As far as debuts go, Saturday's Graduate Classic was a pretty solid start for Lara Omerzu's Nebraska track and field career.

The Husker freshman won the women's high jump at the Devaney Sports Center, clearing 5 feet, 10½ inches to edge out teammate Petra Luteran.

But consider that performance from the standpoint that Omerzu just returned to Nebraska last week from her native Slovenia for the start of spring semester.

"I was struggling when I came here, everything's changed," Omerzu said. "It's been a big change for me, but now I'm getting used to everything new."

Omerzu has some impressive international credentials. She was 12th in the high jump at the 2016 IAAF World U-20 Championships and her personal best in the event is 6-1¼.

So what brought her to Nebraska? Omerzu's answer was definitive: Husker assistant coach Dusty Jonas, an eight-time All-America high jumper at Nebraska and a former Olympian.

The connection was actually made in part through former Husker Marusa Cernjul, whom Jonas still coaches and who is also Slovenian, and the Slovenia Olympic staff also helped open some doors.

Cernjul qualified for the 2016 Olympics and the 2017 World Championships and has a personal best jump of 6-4. That's a height, Jonas said, Omerzu wants to reach.

"I really see a lot of potential in her," Jonas said. "We've worked on some things that are, no pun intended but, foreign concepts. So it's going to take her some time to develop but I really think over time, she's going to do really well."

Jonas was equally impressed with Omerzu's first collegiate performance, less than one week after returning from thousands of miles away.

"To come back, less than a week from when she got back here, it's pretty impressive," Jonas said. "She did a really nice job."

Omerzu was also happy with her performance. With it being the first meet and just getting back on campus, she didn't think she could've gone higher on Saturday.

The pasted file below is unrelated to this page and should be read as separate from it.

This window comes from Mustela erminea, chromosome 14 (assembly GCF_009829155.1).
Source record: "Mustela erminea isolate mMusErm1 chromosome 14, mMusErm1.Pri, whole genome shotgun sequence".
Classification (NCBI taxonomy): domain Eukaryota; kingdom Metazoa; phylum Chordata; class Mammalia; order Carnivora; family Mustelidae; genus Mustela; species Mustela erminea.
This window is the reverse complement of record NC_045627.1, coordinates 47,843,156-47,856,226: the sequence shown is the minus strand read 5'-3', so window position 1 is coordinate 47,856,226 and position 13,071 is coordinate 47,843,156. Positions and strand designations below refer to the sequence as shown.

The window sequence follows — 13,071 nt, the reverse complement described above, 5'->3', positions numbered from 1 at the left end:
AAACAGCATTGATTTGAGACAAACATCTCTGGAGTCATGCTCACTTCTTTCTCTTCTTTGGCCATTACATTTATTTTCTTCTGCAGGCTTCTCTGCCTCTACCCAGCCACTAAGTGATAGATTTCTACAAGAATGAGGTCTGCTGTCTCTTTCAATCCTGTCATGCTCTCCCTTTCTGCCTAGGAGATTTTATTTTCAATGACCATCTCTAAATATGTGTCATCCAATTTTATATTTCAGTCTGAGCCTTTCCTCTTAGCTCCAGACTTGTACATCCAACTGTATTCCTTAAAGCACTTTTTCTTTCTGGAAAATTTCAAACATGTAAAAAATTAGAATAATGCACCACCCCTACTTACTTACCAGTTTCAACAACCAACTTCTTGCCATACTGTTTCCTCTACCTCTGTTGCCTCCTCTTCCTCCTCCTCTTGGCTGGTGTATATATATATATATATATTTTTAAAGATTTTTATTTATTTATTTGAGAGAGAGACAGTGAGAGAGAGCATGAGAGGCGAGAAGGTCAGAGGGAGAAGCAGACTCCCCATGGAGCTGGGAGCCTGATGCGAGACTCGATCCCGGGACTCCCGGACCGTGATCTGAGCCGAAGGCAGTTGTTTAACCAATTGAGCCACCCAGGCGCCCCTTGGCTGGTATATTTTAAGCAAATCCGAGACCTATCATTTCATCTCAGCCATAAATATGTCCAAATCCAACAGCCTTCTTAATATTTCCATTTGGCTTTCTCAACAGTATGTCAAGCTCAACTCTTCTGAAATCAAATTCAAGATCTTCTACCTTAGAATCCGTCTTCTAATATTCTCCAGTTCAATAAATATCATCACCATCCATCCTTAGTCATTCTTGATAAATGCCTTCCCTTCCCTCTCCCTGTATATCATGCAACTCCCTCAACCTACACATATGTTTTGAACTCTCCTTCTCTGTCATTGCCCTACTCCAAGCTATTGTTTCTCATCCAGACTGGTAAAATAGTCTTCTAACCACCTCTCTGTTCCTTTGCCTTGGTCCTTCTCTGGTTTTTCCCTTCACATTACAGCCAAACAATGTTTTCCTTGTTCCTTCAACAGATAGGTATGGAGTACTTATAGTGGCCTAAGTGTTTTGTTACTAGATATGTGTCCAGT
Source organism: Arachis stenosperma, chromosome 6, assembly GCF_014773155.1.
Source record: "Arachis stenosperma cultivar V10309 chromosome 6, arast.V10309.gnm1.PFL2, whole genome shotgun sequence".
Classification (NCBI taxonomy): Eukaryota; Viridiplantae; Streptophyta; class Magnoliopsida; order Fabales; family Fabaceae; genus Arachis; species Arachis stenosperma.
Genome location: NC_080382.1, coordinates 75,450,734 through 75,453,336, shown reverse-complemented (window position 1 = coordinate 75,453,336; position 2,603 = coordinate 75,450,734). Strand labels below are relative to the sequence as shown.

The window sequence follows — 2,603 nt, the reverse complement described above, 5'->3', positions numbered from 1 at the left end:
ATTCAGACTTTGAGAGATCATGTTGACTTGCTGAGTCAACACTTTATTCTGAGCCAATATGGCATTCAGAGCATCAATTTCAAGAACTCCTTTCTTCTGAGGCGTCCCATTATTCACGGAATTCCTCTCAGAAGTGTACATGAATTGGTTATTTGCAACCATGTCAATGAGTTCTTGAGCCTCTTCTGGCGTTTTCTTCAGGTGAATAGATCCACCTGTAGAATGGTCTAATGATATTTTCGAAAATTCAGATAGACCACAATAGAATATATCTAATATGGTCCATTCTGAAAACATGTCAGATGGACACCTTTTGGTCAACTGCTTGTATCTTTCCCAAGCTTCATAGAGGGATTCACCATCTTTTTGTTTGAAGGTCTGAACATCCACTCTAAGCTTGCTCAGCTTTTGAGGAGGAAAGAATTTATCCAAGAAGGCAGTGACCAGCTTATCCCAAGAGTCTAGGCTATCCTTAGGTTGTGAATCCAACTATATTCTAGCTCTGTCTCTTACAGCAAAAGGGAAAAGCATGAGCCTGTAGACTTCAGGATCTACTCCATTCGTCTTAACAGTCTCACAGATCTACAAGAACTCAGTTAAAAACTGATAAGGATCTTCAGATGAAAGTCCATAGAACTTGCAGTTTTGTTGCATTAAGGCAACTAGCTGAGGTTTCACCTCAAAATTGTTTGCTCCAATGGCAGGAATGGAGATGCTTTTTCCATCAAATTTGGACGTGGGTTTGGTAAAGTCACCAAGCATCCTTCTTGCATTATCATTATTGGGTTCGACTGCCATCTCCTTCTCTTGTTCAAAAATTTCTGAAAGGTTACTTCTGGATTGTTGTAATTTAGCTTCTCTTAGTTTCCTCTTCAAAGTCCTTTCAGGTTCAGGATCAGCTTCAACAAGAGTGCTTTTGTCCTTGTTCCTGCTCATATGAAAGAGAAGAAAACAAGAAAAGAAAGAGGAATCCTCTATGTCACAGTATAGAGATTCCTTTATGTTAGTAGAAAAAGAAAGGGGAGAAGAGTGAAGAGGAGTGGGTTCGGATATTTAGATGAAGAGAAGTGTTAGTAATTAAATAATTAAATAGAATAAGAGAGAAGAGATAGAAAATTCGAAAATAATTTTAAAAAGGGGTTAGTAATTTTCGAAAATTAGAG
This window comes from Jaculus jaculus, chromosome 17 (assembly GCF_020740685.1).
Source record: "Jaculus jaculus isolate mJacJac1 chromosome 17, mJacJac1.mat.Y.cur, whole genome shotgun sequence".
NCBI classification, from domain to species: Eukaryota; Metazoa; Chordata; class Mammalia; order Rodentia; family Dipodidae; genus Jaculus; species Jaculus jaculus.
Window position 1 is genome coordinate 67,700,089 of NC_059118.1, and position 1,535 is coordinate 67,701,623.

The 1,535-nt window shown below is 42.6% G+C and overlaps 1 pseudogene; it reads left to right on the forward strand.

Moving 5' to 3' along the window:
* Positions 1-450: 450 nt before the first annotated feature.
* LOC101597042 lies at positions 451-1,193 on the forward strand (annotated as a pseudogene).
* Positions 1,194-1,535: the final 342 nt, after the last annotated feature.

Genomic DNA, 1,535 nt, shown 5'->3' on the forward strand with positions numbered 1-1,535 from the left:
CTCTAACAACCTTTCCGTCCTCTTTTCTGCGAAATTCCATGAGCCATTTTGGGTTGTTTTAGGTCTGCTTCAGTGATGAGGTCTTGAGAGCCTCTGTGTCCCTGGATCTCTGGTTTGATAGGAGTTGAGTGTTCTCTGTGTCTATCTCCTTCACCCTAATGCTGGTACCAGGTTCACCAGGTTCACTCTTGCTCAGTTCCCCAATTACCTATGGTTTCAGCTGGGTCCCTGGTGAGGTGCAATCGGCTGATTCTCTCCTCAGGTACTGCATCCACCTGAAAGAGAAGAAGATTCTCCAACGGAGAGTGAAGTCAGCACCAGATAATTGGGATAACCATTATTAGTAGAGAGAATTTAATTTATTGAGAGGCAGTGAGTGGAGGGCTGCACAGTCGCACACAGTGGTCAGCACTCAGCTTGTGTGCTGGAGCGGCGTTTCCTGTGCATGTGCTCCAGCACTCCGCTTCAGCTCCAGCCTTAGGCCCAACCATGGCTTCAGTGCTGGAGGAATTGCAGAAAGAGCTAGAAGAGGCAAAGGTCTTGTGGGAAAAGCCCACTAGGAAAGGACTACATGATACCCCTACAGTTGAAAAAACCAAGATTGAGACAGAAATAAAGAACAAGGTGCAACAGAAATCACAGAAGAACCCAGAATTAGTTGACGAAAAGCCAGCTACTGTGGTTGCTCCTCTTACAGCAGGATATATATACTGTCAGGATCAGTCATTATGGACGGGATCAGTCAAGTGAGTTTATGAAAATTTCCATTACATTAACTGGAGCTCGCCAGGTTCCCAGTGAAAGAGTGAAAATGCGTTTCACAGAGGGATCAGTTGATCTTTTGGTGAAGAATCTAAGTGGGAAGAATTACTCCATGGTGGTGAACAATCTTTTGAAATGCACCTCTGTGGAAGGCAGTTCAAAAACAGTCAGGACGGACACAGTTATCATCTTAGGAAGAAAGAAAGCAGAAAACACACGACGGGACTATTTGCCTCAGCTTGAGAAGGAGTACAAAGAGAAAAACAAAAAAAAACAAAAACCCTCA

"But next week, maybe," she added.

For now though, Omerzu continues to settle in and adjust to life in Nebraska. She said the food ("It's just different") and the culture ("People here are so friendly") have been the biggest changes from home.

(Full disclaimer: The Journal Star failed to ask Omerzu her thoughts on Runzas or any potential thoughts on cinnamon rolls and chili. We apologize for the oversight.)

But there was been one delightful culinary discovery.

"Sweet potato," Omerzu said with a grin.

Huskers win seven field event titles on final day: The Husker high jumpers had a good day overall, too. Landon Bartel cleared 7-3 for a new PR, which also gave him the early season Big Ten lead and is fourth in the nation. NU's Grant Anderson was second.

Nebraska claimed 14 titles total Saturday to close out its first weekend of competition. Antoine Lloyd won the men's 60-meter hurdles, with Crete graduate Luke Siedhoff just behind in second, and Jasmine Barge won the women's 60 hurdles.

Two-time All-American Kaiwan Culmer won the men's triple jump and Angela Mercurio made it a sweep with the women's triple jump title. Tyler Loontjer won the men's seeded pole vault, freshman Maddie Holland was the top collegiate finisher in the women's seeded pole vault, and Lincoln Northeast graduate Toni Tupper won the women's shot put.

Chelsey Jones and Kierra Griggs went 1-2 in the women's 200, while the Huskers also swept both distance medley relays and both 4x400 relays.

Nebraska hosts the Mark Colligan Memorial on Jan. 20.

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Reach the writer at crobus@journalstar.com or 402-473-2646. On Twitter @ClintRobus.

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Digital sports editor

Clint Robus is the digital and assistant sports editor at the Journal Star.

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